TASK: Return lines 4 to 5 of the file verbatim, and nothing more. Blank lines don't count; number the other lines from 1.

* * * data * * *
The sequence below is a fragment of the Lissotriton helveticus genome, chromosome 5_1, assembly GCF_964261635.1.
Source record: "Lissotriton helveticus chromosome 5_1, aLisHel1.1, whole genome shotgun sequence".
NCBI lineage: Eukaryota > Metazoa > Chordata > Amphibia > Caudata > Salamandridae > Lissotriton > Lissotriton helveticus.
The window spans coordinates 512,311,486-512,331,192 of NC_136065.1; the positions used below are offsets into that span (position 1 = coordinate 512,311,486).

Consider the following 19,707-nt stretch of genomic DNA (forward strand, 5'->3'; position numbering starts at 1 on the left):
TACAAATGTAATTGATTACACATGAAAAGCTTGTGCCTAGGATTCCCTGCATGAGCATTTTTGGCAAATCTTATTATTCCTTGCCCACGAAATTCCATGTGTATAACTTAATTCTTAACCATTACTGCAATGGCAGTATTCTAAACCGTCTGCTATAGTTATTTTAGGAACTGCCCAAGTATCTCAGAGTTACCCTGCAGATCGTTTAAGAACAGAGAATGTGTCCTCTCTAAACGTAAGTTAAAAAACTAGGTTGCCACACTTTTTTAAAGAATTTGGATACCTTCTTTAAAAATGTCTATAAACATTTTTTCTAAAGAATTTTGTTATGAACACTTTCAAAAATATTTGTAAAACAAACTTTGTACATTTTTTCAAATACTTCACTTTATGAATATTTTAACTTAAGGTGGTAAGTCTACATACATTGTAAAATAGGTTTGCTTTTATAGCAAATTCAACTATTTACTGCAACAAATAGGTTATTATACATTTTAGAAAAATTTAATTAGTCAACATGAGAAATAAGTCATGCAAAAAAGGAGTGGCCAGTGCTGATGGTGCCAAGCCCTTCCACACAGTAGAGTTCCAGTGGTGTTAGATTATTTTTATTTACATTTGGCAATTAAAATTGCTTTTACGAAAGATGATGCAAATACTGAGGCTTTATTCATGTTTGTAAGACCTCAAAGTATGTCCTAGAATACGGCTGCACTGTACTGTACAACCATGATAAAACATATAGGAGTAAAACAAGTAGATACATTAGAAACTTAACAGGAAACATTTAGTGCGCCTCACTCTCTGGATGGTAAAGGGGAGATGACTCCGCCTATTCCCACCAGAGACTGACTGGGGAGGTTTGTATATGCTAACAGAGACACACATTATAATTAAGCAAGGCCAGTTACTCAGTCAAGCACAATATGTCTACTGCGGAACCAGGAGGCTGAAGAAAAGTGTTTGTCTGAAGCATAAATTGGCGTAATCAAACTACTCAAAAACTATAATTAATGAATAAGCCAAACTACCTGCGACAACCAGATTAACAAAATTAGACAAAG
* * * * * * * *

The window spans coordinates 512,311,486-512,331,192 of NC_136065.1; the positions used below are offsets into that span (position 1 = coordinate 512,311,486).

Consider the following 19,707-nt stretch of genomic DNA (forward strand, 5'->3'; position numbering starts at 1 on the left):